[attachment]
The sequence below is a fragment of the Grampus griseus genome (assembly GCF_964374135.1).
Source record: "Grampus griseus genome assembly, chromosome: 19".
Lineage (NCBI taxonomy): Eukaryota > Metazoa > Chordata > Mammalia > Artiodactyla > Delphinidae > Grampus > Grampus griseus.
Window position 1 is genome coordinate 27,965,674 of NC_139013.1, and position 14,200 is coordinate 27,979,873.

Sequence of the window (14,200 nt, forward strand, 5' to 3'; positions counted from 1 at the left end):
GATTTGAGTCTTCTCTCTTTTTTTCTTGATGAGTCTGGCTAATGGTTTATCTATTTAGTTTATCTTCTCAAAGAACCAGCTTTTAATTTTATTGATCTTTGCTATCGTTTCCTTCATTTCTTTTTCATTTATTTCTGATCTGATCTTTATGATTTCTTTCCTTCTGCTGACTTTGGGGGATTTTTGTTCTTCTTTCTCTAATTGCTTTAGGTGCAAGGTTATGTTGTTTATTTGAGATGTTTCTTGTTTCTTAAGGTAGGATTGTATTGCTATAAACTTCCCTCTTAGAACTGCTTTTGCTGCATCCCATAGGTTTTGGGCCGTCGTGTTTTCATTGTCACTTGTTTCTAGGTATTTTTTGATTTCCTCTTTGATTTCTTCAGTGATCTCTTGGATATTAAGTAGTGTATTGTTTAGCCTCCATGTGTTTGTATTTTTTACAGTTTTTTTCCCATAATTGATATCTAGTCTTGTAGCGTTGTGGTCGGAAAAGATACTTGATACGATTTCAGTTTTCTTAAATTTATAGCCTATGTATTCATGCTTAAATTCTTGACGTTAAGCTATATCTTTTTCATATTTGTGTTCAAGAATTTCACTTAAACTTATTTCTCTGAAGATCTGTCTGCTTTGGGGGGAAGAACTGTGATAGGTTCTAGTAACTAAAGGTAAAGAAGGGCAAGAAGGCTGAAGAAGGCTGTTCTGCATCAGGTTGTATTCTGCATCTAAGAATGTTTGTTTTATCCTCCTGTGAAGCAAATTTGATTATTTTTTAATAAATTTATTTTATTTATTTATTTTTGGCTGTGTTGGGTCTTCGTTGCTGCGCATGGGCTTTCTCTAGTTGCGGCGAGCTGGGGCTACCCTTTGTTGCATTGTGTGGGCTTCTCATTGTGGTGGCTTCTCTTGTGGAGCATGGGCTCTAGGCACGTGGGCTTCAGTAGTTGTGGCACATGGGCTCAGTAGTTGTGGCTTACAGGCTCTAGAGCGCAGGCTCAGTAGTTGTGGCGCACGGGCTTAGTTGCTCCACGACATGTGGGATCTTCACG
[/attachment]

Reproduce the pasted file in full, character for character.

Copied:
The sequence below is a fragment of the Grampus griseus genome (assembly GCF_964374135.1).
Source record: "Grampus griseus genome assembly, chromosome: 19".
Lineage (NCBI taxonomy): Eukaryota > Metazoa > Chordata > Mammalia > Artiodactyla > Delphinidae > Grampus > Grampus griseus.
Window position 1 is genome coordinate 27,965,674 of NC_139013.1, and position 14,200 is coordinate 27,979,873.

Sequence of the window (14,200 nt, forward strand, 5' to 3'; positions counted from 1 at the left end):
GATTTGAGTCTTCTCTCTTTTTTTCTTGATGAGTCTGGCTAATGGTTTATCTATTTAGTTTATCTTCTCAAAGAACCAGCTTTTAATTTTATTGATCTTTGCTATCGTTTCCTTCATTTCTTTTTCATTTATTTCTGATCTGATCTTTATGATTTCTTTCCTTCTGCTGACTTTGGGGGATTTTTGTTCTTCTTTCTCTAATTGCTTTAGGTGCAAGGTTATGTTGTTTATTTGAGATGTTTCTTGTTTCTTAAGGTAGGATTGTATTGCTATAAACTTCCCTCTTAGAACTGCTTTTGCTGCATCCCATAGGTTTTGGGCCGTCGTGTTTTCATTGTCACTTGTTTCTAGGTATTTTTTGATTTCCTCTTTGATTTCTTCAGTGATCTCTTGGATATTAAGTAGTGTATTGTTTAGCCTCCATGTGTTTGTATTTTTTACAGTTTTTTTCCCATAATTGATATCTAGTCTTGTAGCGTTGTGGTCGGAAAAGATACTTGATACGATTTCAGTTTTCTTAAATTTATAGCCTATGTATTCATGCTTAAATTCTTGACGTTAAGCTATATCTTTTTCATATTTGTGTTCAAGAATTTCACTTAAACTTATTTCTCTGAAGATCTGTCTGCTTTGGGGGGAAGAACTGTGATAGGTTCTAGTAACTAAAGGTAAAGAAGGGCAAGAAGGCTGAAGAAGGCTGTTCTGCATCAGGTTGTATTCTGCATCTAAGAATGTTTGTTTTATCCTCCTGTGAAGCAAATTTGATTATTTTTTAATAAATTTATTTTATTTATTTATTTTTGGCTGTGTTGGGTCTTCGTTGCTGCGCATGGGCTTTCTCTAGTTGCGGCGAGCTGGGGCTACCCTTTGTTGCATTGTGTGGGCTTCTCATTGTGGTGGCTTCTCTTGTGGAGCATGGGCTCTAGGCACGTGGGCTTCAGTAGTTGTGGCACATGGGCTCAGTAGTTGTGGCTTACAGGCTCTAGAGCGCAGGCTCAGTAGTTGTGGCGCACGGGCTTAGTTGCTCCACGACATGTGGGATCTTCACG